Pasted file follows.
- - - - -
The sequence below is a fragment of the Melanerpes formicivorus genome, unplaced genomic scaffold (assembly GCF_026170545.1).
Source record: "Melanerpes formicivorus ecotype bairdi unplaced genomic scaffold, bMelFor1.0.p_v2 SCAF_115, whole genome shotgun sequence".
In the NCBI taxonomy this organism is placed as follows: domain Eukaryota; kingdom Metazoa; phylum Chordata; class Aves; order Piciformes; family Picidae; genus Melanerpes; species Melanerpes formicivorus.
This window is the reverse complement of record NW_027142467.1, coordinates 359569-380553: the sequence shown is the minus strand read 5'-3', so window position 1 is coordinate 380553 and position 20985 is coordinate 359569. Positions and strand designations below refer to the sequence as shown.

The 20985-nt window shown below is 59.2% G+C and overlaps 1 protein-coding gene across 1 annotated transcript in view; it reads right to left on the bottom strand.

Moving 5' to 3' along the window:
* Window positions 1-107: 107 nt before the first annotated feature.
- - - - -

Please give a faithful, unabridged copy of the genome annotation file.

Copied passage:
The sequence below is a fragment of the Melanerpes formicivorus genome, unplaced genomic scaffold (assembly GCF_026170545.1).
Source record: "Melanerpes formicivorus ecotype bairdi unplaced genomic scaffold, bMelFor1.0.p_v2 SCAF_115, whole genome shotgun sequence".
In the NCBI taxonomy this organism is placed as follows: domain Eukaryota; kingdom Metazoa; phylum Chordata; class Aves; order Piciformes; family Picidae; genus Melanerpes; species Melanerpes formicivorus.
This window is the reverse complement of record NW_027142467.1, coordinates 359569-380553: the sequence shown is the minus strand read 5'-3', so window position 1 is coordinate 380553 and position 20985 is coordinate 359569. Positions and strand designations below refer to the sequence as shown.

The 20985-nt window shown below is 59.2% G+C and overlaps 1 protein-coding gene across 1 annotated transcript in view; it reads right to left on the bottom strand.

Moving 5' to 3' along the window:
* Window positions 1-107: 107 nt before the first annotated feature.